BLOG POST: Big Mistake about Vitamin D: Be the first to know


3. Thyroid profile with TSH & Thyroid antibodies: Instead of breaking down what each lab test means it might be more useful to know WHY we need this organ to function at its best.

  • Convert Iodide to Iodine to create T4 for bodily functions

  • Basic functions in the body such as: salivary gland, ovaries, part of the eye, prostate, breast, brain, all immune system, and uterus.

  • Effected by stress levels and many other varying factors (i.e. can change in the afternoon)

  • If thyroid function is low, difficult to balance blood sugar and/or lose weight

Functional range:

TSH: 1.0 - 2.0 microU/mL

TPO (Ab): 0 - 34 IU/mL

Thyroglobulin Antibody: 0-0.9 IU/mL

Inquire for T3 or T4


4. Cortisol (hydrocortisone) is essential for bodily functions. It regulates between the adrenal glands, hypothalamus, and pituitary gland in charge of our endocrine system function. Not only that, this hormone is more than released during stressful times, it's has a variety of functions like:

  • control blood sugar levels

  • regulate metabolism

  • help reduce inflammation

  • assist with memory formulation

  • supports developing fetus during pregnancy

However, in times of too much stress, it can have detrimental effects including chronic pain.

Functional range: Dependent on time of day blood test taken


5. Insulin is a hormone that is produced by the pancreas. It's the counterpart to cortisol and has a variety of functions as well. Insulin is sensitive to environmental responses like exercise and stress. The purpose of insulin is the storage of fats but can also drive inflammation and oxidation stress to the body. Optimal numbers are best as insulin tends to be the first to spike followed by blood sugar. Therefore, testing for this is a preliminary marker of what's going on with the body immediately along with comparing with the HbA1c.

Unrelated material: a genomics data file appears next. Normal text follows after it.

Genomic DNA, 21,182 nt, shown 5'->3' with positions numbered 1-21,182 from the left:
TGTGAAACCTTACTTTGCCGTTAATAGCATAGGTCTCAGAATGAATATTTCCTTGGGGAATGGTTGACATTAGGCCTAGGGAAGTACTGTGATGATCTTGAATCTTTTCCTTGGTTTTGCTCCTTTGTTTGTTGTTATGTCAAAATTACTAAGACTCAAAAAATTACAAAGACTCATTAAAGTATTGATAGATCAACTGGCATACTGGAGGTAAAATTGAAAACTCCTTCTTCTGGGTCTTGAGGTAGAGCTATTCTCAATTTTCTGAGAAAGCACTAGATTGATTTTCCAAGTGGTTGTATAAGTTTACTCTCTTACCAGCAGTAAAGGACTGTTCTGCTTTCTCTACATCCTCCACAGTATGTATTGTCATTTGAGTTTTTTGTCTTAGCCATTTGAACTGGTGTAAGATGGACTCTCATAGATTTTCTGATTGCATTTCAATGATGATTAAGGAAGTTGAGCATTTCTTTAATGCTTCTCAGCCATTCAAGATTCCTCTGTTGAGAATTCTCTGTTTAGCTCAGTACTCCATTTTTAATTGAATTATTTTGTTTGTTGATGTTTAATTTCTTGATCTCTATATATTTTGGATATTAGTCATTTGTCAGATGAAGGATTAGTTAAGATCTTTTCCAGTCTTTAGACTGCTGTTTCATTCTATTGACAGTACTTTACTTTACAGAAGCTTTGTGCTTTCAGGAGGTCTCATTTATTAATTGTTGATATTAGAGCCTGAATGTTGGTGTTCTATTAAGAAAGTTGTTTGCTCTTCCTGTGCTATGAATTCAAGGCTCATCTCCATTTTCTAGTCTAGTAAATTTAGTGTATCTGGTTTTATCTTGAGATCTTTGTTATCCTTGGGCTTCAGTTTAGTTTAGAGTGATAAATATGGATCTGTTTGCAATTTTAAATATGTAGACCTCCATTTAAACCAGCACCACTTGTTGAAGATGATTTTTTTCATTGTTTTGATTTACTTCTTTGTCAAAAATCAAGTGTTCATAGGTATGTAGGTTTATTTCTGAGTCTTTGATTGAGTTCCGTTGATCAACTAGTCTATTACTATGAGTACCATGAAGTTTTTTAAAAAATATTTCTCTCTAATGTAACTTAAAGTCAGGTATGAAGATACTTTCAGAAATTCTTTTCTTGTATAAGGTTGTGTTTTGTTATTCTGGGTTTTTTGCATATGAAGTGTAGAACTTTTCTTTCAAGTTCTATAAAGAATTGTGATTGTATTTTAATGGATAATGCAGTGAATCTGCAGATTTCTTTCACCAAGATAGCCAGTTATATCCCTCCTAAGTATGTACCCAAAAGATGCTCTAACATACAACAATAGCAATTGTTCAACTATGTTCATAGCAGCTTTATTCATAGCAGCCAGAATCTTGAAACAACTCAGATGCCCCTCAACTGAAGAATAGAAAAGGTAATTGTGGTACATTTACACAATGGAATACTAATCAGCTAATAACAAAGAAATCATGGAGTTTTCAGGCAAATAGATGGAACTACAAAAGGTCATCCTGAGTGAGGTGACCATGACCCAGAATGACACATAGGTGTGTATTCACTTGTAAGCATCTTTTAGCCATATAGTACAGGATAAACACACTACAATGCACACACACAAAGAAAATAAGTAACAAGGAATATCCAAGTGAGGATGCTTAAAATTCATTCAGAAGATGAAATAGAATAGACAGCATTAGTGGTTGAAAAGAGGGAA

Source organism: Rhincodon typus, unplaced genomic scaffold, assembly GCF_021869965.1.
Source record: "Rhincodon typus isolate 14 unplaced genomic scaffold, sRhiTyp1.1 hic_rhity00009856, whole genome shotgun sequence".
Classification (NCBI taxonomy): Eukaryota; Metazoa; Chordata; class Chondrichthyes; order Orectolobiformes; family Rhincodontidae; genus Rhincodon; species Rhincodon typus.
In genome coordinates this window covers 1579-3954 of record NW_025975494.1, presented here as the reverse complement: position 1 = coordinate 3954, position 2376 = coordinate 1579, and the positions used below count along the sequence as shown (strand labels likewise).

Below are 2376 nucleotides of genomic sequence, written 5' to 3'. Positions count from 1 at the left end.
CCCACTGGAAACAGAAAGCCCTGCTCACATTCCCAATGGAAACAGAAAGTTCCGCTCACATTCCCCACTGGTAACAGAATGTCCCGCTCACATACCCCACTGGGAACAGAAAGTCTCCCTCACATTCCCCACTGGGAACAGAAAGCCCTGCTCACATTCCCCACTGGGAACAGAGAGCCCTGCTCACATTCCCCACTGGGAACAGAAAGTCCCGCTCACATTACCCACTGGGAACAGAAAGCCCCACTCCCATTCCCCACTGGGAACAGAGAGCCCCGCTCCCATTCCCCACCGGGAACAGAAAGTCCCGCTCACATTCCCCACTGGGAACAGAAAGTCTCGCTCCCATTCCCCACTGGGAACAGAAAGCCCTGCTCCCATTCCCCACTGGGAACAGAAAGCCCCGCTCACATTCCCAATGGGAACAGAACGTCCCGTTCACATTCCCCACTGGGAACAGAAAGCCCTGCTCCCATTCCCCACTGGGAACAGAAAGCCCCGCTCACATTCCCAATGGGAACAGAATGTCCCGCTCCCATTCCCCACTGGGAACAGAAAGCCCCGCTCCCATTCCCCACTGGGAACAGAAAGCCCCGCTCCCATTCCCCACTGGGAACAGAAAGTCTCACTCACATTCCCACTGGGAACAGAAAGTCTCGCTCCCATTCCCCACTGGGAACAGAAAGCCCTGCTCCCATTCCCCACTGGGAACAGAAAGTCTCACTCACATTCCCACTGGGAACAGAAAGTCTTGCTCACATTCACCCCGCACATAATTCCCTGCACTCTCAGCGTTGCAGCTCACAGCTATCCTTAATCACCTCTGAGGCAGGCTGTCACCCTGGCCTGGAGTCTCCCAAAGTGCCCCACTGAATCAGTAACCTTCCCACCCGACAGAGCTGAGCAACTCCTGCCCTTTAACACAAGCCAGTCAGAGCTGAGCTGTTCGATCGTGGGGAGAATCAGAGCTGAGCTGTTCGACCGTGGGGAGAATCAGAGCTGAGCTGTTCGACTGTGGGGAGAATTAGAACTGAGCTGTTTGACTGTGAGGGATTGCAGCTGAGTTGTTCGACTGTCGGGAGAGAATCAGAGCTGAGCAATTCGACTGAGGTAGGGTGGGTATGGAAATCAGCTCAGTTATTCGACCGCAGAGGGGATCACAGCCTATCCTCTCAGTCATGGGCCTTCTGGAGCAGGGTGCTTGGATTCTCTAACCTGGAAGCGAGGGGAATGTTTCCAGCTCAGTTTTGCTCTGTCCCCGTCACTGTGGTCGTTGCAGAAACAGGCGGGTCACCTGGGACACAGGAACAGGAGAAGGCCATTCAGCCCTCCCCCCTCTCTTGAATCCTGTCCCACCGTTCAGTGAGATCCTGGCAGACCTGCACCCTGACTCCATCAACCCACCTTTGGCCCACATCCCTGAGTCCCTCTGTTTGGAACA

Functional range: <5.0 ulU/ml


Now that you've got what it means to have your body functioning optimally rather than just "out of the disease state" it's time to take some action!


WHY NOT measure directly on how our eggs are doing?

Great question! Why do we not stop checking the weather? Simply because it changes just like how our bodies can change. If it's hot, we don't continuing wearing a jacket and sweats outside just like how our body can change when our environment change.


Don't worry, there's a way to correct them and improve from today on. Have questions specifically for you? Simply drop us a message and we can guide you to the right avenue to get your question answered.

Drop us a message >>here <<


Want more support or just a place to ask questions? We've got the place for you! Every week I go on LIVE to answer any FAQ or topic of the week and you can get your questions answered - Just request to join and we've got you covered!


We'd love your feed back - Was this helpful? Leave a comment on which question on the checklist made the most sense that'll be helpful to bring back for you and your family!



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References


1. Alcantara, J., Ohm, J., & Kunz, D. (2009). The safety and effectiveness of pediatric chiropractic: a survey of chiropractors and parents in a practice-based research network. Explore: The Journal of Science and Healing, 5(5), 290-295.

2. Holick MF, Binkley NC, Bischoff-Ferrare HA, et al. Evaluation, treatment, and prevention of vitamin D deficiency: An Endocrine Society clinical practice guideline. J Clin Endocrinol Metab.2011 Jul; 96(7):1911-1930. Erratum: 2011 Dec; 96(12):3908. PubMed 21646368

3. Souberbielle JC, Body JJ, Lappe JM, et al. Vitamin D and musculoskeletal health, cardiovascular disease, autoimmunity and cancer: Recommendations for clinical practice. Autoimmune Rev.2010 Sep; 9(11):709-715. PubMed 20601202

4. Institute of Medicine (US) Committee to Review Dietary Reference Intakes for Vitamin D and Calcium. Dietary Reference Intakes for Calcium and Vitamin D. Washington DC: The National Academies Press; 2011.

5. Endres DB, Rude RK. Mineral and bone metabolism. In: Burtis CA, Ashwood ER, eds.Tietz Textbook of Clinical Chemistry. 3rd ed. Philadelphia, Pa: WB Saunders;1999:1395-1457.

6. http://www.innatechoice.com/viewfaq.cfm?id=6311C8C0-D9A4-3144-43B43A857E733408&cat=7&return=/dsufficiency.cfm